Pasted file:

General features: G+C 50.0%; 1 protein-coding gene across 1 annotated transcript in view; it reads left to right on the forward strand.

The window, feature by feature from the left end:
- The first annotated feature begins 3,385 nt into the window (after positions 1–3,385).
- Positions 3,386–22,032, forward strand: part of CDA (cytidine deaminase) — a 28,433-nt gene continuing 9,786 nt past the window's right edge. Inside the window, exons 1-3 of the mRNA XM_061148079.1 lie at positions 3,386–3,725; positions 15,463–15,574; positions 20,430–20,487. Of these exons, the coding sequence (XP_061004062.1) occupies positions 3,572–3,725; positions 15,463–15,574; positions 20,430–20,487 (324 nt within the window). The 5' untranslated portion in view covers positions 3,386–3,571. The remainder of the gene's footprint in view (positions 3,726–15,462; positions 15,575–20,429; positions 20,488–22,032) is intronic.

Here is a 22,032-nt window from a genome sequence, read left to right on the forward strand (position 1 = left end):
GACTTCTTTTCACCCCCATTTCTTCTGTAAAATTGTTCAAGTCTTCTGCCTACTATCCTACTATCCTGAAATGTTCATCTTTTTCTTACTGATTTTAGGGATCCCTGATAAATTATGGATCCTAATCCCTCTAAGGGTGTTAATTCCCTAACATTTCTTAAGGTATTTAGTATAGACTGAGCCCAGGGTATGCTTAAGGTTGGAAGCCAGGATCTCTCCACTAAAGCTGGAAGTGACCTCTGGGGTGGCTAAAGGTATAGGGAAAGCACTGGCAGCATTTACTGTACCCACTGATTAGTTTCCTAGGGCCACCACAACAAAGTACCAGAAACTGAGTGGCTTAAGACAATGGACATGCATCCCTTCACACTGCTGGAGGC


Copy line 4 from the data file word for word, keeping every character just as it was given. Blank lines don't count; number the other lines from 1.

- Positions 3,386–22,032, forward strand: part of CDA (cytidine deaminase) — a 28,433-nt gene continuing 9,786 nt past the window's right edge. Inside the window, exons 1-3 of the mRNA XM_061148079.1 lie at positions 3,386–3,725; positions 15,463–15,574; positions 20,430–20,487. Of these exons, the coding sequence (XP_061004062.1) occupies positions 3,572–3,725; positions 15,463–15,574; positions 20,430–20,487 (324 nt within the window). The 5' untranslated portion in view covers positions 3,386–3,571. The remainder of the gene's footprint in view (positions 3,726–15,462; positions 15,575–20,429; positions 20,488–22,032) is intronic.